CBS Sunday Morning aired an excellent segment this morning on the Openly Secular campaign and the difficulties of coming out as an atheist whether it’s due to skin color, geography, or just plain fear.
[Mo] Rocca asked, “How did [your students] find out that you’re an atheist?”
“One of them had been stalking me on Facebook and saw that I had ‘liked’ a page about atheism,” Carter said. “And then she came to school the next day and started asking me in front of the students if I was an atheist, and I refused to answer the question, which to them was enough of an answer.”
The principal soon instructed him never to discuss anything to do with religion in class. And shortly after, he was transferred. “First, they moved me out of my classroom to a math class,” he said. “And then after that, they just told me they wouldn’t bring me back the next school year. They didn’t really give me any reasons, but obviously I knew what the reason was.”
We don’t know for certain why Carter was transferred. No reason was documented, and his school declined to talk with CBS News.
Yes, Americans are religious, particularly in the South, which is why it’s called the Bible Belt. Black Americans are especially devout. Nearly 9 in 10 African-Americans believe with certainty that God exists.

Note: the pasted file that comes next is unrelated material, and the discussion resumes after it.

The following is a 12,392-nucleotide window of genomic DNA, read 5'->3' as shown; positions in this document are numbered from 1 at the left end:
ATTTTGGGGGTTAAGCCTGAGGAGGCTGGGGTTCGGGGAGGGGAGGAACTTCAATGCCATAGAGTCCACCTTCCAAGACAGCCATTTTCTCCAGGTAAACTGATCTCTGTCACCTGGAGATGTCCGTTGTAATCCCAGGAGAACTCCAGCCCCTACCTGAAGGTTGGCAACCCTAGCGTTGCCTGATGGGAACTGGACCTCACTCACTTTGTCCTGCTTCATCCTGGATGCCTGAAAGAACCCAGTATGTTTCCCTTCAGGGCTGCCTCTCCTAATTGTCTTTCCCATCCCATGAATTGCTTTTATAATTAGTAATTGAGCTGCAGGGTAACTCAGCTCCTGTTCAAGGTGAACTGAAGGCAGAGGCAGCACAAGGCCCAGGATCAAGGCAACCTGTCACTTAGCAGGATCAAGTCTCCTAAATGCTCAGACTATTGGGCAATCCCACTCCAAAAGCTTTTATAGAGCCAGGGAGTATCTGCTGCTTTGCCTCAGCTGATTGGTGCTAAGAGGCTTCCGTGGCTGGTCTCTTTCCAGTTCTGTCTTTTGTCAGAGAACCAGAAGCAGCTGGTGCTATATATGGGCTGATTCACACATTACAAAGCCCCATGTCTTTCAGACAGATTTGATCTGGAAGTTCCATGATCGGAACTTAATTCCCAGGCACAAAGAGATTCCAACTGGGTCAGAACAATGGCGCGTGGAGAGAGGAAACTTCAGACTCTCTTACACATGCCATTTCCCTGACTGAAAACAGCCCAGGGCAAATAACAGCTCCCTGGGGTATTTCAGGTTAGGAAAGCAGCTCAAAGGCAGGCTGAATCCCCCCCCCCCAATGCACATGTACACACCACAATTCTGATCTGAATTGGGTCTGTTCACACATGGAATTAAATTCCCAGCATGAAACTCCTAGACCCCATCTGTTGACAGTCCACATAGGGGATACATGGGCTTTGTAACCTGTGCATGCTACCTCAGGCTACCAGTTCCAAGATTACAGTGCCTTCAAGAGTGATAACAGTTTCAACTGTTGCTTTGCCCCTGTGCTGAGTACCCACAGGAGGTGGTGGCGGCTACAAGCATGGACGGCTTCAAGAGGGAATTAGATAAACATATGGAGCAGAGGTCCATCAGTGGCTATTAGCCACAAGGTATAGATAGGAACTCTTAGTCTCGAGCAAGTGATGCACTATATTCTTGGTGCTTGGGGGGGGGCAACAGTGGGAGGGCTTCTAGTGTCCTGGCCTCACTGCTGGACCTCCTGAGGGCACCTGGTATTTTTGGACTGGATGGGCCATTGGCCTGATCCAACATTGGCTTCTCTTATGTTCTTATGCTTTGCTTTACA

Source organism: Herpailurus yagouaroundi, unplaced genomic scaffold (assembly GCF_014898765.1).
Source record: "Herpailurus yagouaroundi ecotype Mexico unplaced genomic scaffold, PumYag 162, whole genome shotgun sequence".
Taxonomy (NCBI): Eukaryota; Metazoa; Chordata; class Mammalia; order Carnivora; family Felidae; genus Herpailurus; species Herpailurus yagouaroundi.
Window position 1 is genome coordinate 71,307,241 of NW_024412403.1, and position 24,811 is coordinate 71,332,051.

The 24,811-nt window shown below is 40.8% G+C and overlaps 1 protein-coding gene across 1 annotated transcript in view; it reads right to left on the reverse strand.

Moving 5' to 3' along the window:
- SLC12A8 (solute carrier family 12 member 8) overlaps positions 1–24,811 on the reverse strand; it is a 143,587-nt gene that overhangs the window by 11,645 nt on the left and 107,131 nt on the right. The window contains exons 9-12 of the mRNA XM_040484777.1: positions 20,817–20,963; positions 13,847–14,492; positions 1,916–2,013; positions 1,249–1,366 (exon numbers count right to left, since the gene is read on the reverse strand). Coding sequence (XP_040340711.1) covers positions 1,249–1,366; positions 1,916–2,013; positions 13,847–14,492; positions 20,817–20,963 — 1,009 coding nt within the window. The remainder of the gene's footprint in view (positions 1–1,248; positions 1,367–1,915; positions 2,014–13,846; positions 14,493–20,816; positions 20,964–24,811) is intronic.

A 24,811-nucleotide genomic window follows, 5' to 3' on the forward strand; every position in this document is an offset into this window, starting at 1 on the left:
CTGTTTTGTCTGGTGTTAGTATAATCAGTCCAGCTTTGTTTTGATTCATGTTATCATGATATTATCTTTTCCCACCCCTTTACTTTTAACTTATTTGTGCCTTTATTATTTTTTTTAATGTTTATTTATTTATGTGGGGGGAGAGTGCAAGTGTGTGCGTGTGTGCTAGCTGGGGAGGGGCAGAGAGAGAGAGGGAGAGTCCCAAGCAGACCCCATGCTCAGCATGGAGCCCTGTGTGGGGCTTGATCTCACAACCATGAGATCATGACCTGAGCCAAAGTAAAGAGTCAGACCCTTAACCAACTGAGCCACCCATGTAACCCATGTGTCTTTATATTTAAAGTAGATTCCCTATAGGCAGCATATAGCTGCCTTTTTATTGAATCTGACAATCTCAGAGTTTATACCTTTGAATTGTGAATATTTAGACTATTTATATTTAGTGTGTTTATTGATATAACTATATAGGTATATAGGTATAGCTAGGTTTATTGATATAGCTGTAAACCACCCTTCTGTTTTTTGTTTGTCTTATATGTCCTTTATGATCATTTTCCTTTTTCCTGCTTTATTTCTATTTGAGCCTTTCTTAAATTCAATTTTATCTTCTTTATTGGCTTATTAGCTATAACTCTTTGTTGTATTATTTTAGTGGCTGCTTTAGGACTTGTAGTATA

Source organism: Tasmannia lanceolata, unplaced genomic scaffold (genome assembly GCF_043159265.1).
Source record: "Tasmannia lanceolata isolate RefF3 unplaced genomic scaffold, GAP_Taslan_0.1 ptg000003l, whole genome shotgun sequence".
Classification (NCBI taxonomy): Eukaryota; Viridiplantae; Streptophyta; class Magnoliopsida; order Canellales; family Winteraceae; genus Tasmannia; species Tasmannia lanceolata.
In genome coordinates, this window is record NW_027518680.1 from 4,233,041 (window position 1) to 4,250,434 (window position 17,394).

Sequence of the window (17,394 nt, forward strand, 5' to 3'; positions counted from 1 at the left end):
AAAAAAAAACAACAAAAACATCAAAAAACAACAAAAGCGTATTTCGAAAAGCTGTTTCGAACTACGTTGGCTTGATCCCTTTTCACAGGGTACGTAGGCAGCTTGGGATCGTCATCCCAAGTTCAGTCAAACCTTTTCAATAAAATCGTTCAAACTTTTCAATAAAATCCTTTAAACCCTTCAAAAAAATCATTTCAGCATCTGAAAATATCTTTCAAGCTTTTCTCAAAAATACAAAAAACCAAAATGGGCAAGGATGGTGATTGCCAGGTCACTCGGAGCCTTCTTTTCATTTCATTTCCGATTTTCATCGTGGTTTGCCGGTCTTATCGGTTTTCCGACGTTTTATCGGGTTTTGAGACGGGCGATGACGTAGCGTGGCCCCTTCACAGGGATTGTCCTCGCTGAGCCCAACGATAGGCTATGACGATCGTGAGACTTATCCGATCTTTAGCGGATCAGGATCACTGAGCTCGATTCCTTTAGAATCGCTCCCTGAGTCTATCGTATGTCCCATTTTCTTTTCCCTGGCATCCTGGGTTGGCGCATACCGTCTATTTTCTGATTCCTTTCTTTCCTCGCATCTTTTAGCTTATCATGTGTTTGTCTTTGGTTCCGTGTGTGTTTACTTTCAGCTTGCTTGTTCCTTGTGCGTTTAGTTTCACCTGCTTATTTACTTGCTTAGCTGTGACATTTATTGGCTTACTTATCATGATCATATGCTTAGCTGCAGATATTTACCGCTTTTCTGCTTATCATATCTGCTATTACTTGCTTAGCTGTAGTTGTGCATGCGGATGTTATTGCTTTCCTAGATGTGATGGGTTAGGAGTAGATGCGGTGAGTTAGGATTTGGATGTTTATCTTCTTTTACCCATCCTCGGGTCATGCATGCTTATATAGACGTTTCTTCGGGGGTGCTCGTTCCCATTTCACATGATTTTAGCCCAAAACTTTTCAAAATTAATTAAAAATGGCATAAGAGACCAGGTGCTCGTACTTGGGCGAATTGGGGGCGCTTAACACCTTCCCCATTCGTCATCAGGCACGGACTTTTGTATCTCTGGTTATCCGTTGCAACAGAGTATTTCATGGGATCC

Which is why Rocca said to Mandisa Thomas, “Candidly, when I think ‘atheist,’ I don’t picture you.”
“Yeah, you might picture an old white guy,” laughed Thomas, an events services manager in a suburb of Atlanta, Georgia.
In less than 10 minutes, the segment showcased more diversity than last month’s hour-long CNN documentary. Lots of blunt voices, too.
The part about how some people keep two Facebook pages — one that family members can see and another secret one that lets you be honest about your atheism — really got to me.
Kudos to Mo Rocca for featuring atheist voices we’re not used to seeing in the mainstream media and sharing a couple of really compelling stories in the process.